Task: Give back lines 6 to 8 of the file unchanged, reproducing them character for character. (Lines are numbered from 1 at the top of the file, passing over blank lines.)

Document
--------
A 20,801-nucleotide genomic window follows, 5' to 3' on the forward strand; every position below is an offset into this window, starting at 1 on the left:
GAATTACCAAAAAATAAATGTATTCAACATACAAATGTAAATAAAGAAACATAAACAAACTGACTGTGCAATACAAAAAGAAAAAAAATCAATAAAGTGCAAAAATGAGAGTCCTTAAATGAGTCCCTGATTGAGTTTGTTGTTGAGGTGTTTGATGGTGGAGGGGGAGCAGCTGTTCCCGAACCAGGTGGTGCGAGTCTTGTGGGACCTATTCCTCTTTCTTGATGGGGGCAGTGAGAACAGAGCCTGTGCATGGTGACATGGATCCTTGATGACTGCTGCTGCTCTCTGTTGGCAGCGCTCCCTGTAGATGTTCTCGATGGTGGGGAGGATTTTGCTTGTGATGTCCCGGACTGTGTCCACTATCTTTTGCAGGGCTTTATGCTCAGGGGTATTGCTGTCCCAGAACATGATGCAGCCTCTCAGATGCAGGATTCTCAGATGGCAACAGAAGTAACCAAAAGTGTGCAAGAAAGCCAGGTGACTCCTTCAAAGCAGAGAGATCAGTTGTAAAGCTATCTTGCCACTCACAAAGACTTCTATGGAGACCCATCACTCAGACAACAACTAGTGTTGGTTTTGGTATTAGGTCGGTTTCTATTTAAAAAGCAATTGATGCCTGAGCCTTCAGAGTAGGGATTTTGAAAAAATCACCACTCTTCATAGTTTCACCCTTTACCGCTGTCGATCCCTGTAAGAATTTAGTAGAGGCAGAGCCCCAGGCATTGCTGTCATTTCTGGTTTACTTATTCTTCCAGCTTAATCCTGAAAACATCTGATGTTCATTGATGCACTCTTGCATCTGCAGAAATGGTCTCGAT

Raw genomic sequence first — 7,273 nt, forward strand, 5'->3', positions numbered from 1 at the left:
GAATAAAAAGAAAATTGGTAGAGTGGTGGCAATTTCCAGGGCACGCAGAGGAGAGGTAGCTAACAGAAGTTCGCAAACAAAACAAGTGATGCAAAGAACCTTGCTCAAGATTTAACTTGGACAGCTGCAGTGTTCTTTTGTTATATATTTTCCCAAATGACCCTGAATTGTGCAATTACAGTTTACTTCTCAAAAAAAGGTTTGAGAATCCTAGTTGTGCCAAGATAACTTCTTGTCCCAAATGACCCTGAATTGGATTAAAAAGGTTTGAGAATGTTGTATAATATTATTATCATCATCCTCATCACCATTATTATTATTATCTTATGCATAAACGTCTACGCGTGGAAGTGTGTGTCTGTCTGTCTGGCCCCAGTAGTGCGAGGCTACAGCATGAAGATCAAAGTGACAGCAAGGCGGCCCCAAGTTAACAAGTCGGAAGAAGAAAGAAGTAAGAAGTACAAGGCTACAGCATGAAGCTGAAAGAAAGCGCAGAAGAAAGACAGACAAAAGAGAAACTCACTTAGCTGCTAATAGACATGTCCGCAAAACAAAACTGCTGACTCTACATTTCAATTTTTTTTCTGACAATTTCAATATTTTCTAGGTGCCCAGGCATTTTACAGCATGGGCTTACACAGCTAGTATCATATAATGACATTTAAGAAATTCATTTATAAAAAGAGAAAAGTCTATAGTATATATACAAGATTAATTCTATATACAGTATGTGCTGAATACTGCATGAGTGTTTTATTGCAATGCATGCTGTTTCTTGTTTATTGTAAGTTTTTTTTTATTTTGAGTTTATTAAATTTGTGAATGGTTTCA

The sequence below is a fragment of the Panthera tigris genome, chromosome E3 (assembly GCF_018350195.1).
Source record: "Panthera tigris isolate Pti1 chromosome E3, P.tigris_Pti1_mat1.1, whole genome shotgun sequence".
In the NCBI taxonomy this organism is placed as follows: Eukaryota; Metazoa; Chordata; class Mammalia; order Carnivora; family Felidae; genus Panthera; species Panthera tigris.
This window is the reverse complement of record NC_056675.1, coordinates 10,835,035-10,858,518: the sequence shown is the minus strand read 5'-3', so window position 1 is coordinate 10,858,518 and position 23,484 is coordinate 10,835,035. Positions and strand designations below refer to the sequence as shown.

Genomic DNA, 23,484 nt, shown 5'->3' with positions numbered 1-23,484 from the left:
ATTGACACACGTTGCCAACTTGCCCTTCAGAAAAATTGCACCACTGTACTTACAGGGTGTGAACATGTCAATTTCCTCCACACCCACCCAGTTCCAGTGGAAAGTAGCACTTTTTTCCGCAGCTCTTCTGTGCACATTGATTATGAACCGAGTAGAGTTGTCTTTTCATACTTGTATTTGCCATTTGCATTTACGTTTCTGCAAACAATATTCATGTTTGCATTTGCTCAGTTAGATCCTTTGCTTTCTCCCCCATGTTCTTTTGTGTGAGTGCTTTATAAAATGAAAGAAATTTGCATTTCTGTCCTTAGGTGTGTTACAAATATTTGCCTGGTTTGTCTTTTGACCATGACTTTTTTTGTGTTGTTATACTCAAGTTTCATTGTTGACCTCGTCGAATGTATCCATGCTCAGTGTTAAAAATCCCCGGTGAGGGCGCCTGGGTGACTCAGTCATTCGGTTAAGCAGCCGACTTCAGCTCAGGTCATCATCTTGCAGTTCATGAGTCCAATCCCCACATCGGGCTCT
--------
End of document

Source record: "Panthera tigris isolate Pti1 chromosome E3, P.tigris_Pti1_mat1.1, whole genome shotgun sequence".
In the NCBI taxonomy this organism is placed as follows: Eukaryota; Metazoa; Chordata; class Mammalia; order Carnivora; family Felidae; genus Panthera; species Panthera tigris.
This window is the reverse complement of record NC_056675.1, coordinates 10,835,035-10,858,518: the sequence shown is the minus strand read 5'-3', so window position 1 is coordinate 10,858,518 and position 23,484 is coordinate 10,835,035. Positions and strand designations below refer to the sequence as shown.